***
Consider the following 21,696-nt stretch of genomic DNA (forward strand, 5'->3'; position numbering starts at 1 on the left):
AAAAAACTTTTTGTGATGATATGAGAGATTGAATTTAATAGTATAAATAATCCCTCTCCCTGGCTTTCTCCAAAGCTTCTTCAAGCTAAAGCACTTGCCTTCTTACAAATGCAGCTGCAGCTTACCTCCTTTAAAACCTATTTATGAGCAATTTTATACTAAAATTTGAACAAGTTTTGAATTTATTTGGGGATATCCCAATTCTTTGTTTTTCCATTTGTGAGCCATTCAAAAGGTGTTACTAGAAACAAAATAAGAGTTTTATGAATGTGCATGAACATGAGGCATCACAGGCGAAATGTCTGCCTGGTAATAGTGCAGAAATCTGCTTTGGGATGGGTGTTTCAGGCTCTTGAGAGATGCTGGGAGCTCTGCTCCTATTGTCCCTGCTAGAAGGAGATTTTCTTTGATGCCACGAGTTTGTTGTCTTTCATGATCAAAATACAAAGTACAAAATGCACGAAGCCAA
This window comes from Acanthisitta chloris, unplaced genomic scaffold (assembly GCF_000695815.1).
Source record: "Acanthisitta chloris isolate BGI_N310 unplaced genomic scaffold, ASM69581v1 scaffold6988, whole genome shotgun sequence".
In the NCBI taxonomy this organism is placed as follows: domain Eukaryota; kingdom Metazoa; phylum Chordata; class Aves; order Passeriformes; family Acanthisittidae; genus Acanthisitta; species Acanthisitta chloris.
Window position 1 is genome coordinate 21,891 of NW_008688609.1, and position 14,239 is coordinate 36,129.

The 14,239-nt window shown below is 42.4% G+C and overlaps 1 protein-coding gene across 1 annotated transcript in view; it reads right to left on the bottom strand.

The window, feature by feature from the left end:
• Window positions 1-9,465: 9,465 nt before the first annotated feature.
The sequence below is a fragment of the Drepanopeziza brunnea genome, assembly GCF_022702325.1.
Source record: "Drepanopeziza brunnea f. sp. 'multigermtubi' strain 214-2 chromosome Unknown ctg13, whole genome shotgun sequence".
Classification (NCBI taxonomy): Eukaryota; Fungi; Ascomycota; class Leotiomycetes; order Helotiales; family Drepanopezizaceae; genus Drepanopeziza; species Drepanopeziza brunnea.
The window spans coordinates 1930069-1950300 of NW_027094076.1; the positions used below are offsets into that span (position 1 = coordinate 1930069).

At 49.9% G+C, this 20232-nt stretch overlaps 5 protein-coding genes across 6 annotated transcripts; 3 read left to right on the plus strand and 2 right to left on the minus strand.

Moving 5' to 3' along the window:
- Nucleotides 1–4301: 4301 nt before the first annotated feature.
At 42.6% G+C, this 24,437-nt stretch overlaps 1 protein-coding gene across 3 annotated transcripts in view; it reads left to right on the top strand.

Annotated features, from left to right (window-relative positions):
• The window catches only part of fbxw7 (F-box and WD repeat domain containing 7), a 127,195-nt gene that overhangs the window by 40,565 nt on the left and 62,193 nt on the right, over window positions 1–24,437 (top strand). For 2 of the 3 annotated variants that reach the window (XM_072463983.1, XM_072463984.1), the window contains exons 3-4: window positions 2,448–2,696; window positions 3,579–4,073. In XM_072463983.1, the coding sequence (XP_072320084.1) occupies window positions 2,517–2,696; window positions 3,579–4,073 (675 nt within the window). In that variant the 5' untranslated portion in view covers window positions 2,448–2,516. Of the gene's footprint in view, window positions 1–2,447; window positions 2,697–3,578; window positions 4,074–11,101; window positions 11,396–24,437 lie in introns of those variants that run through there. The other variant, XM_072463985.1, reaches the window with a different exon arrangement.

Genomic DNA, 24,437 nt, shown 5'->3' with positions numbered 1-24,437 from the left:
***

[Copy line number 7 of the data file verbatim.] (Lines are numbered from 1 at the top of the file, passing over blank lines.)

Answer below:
The 14,239-nt window shown below is 42.4% G+C and overlaps 1 protein-coding gene across 1 annotated transcript in view; it reads right to left on the bottom strand.